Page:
Stele of Baal with Thunderbolt
Brief Identification Edit
This 1.42 m tall limestone stele depicts the storm-god Baal. This stele was made sometime during 14th-13th centuries BCE by the Canaanites. Stelae were most commonly created for religious or commemorative reasons. This stele was created in order to honor Baal and is one of the most significant stelae discovered in Ugarit .
Technical Evaluation Edit
This stele of Baal is made of limestone and is 1.42 meters tall and was discovered in Ugarit . During the Late Bronze Age there was a widespread production of stelae in the Near East. Stelae of this time and place were generally broader at the bottom and arched at the top, the bottom was either made to be sunk into the ground or had a base that allowed it to stand on it's own. Stelae were a major medium of artistic and religious expression [The Louvre]. The style of this stele is said to be a combination of Syrian, Egyptian and Hitittie styles that were typical of the Late Bronze Age [See Cornelius, 1994]. Canaanite artistry and craftsmanship was highly prized during this time [See Tubb 1998]. The horned helmet that Baal is wearing represents strength and power, the spear he is holding represents his control over nature. The stele as a whole represents the Canaanite belief that Baal protects humans from the destructive forces of nature [The Metropolitan Museum of Art]. This stele was discovered by French archeologist, Claude Schaeffer in 1929 and currently resides in The Louvre in Paris, France [Oxford Art Online].
Local Historical Context Edit
During the Late Bronze Age Canaan was under Egyptian control politically and economically with little military power being used. Even though there was military instability in Canaan, traditional religion still continued [See Richard 2003]. This was a time of recovery and regeneration for the Canaanites. [See Nakhai 2008]. At this time Ugarit had a centralized economy that emphasized trade by sea [See Weiss 1985]. Production of sacred and religious items increased greatly during this time because of the less oppressive Egyptian policies. As Canaan recovered, new sanctuaries were built in cities and along trade routes [See Richard 2003]. Canaanite culture flourished during the Late Bronze Age . Ugarit was at the height of it's prosperity during this period. In Ugarit there was a "stele temple" that contained many stele along it's walls [See Tubb 1998].
World-Historical Significance Edit
Stelae were often created and set up in sacred places throughout most of the world during most time periods. Stelae were usually made out of some type of stone, but other materials were used when it wasn't available. Many Canaanite products were traded to Egypt and they had a marked influence on material culture there [See Tubb 1998].
In Southern Mesopotamia boulders were used to create stelae because stone was not easily available. Many important texts have been written on stelae throughout the world. In Babylon the Code of Hammurabi was carved on stone stelae [Oxford Art Online].
In Egypt, stelae were usually used for funerals or commemorative reasons. Stelae were also a way to represent the deeds of a ruler in ancient Egypt. Commemorative stelae made for private individuals were also very common. In ancient Greece and Rome, stelae were usually used as grave markers [Oxford Art Online].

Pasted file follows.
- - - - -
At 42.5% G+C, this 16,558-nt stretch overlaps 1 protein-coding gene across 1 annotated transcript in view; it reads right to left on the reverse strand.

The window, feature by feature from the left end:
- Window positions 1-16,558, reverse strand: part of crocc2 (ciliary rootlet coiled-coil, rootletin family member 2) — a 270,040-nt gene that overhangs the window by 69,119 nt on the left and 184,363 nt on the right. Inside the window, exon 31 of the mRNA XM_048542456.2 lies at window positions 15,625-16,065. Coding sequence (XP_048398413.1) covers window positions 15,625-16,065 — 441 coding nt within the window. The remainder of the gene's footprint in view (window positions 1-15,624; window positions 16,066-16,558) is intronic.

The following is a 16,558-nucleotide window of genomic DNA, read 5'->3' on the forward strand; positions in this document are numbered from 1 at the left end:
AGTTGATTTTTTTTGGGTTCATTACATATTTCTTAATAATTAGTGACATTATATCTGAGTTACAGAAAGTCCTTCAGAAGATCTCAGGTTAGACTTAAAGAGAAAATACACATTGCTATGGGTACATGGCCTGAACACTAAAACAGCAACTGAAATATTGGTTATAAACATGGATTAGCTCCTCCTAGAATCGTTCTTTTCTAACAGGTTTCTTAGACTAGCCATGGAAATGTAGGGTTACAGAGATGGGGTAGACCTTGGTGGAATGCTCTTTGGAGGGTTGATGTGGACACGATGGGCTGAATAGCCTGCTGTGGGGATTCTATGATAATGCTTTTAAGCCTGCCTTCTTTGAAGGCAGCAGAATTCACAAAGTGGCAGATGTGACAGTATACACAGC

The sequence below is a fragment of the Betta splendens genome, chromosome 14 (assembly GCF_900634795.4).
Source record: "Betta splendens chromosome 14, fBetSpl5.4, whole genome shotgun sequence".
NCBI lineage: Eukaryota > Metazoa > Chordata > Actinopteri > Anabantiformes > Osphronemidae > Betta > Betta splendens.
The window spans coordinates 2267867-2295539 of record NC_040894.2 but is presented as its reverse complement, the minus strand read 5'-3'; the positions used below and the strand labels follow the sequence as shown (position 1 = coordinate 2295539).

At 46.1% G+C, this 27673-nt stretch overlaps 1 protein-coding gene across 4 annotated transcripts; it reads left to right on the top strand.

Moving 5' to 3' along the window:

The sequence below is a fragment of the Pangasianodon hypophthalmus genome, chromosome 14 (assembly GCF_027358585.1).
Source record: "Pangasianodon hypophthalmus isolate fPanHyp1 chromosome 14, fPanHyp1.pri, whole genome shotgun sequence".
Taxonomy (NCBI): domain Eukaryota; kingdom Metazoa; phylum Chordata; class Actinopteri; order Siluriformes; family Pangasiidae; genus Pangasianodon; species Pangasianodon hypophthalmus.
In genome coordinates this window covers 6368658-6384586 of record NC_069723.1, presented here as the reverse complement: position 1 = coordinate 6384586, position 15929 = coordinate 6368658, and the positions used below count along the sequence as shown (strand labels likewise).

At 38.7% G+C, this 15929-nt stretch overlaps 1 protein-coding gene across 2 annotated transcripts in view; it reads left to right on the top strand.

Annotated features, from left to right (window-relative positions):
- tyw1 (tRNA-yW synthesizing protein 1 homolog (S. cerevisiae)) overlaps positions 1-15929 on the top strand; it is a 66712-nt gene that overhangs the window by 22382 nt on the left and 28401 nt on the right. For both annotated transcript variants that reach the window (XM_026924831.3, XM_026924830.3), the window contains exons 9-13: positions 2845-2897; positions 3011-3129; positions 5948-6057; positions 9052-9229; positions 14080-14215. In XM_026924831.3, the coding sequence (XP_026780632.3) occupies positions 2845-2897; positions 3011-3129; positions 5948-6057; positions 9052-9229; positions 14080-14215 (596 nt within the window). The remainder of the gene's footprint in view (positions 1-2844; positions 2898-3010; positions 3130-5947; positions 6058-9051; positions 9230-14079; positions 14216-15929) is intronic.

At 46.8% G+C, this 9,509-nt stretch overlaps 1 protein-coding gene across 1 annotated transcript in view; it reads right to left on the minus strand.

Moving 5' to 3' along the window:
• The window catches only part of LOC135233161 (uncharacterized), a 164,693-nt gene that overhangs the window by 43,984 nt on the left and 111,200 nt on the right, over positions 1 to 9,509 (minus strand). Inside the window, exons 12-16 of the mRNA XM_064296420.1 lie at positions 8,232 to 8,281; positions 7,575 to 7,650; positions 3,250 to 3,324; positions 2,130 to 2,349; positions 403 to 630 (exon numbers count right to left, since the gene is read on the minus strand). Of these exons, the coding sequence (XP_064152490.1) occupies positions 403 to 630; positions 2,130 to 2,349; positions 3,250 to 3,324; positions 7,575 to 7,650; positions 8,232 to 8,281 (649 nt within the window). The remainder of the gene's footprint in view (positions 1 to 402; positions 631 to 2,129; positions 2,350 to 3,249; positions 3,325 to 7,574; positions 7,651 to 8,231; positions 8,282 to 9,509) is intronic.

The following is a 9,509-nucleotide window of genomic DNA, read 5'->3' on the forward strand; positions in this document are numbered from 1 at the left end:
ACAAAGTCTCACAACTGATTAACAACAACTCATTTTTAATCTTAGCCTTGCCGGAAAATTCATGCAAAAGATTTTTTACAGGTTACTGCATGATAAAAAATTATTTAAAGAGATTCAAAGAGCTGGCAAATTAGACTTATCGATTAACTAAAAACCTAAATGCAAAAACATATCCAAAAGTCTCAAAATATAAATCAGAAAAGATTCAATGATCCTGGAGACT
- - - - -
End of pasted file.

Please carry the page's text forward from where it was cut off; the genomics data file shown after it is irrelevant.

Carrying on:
Stelae were usually rectangular and made of stone in China. Important texts, such as, the Confucian text Shijing and depictions of Buddha, were also a main use of stelae in China [Oxford Art Online].
Inscriptions on stelae gave information on social class, court procedures and sectarianism in Islamic Lands. Here stelae also gave important evidence about the development of writing. These stelae were usually rectangular at the top and made from marble, limestone, sandstone, and basalt. Stelae were usually used as headstones or grave markers and were inscribed with Arabic [Oxford Art Online.]
Suggested Bibliography Edit
Cornelius, Izak. The Iconography of the Canaanite Gods Reshef and Baʻal: Late Bronze and Iron Age I Periods (C 1500-1000 BCE). Fribourg, Switzerland : Göttingen: University Press, 1994.
Richard, Suzanne. Near Eastern Archaeology: A Reader. Winona Lake, Ind.: Eisenbrauns, 2003.
Nakhai, Beth Alpert. Archaeology and the Religions of Canaan and Israel. Boston, MA: American Schools of Oriental Research, 2001.
Weiss, Harvey, Syria. Mudīrīyat al-Āthār wa-al-Matāḥif, Smithsonian Institution. Traveling Exhibition Service, and Md. Walters Art Gallery Baltimore. Ebla to Damascus: Art and Archaeology of Ancient Syria : An Exhibition From the Directorate-General of Antiquities and Museums, Syrian Arab Republic. Washington, D.C.: Smithsonian Institution Traveling Exhibition Service, 1985.
Tubb, Jonathan N. Canaanites. University of Oklahoma Press ed. Norman: University of Oklahoma Press, 1998.
The Louvre. “Stela Depicting the Storm God Baal”. http://www.louvre.fr/en/oeuvre-notices/stela-depicting-storm-god-baal
The Metropolitan Museum of Art. “The Gods and Goddesses of Canaan”. http://www.metmuseum.org/toah/hd/cana/hd_cana.htm
Oxford Art Online. “Ugarit”. http://www.oxfordartonline.com/subscriber/article/grove/art/T086889
Oxford Art Online. “Stele”. http://www.oxfordartonline.com/subscriber/article/grove/art/T081249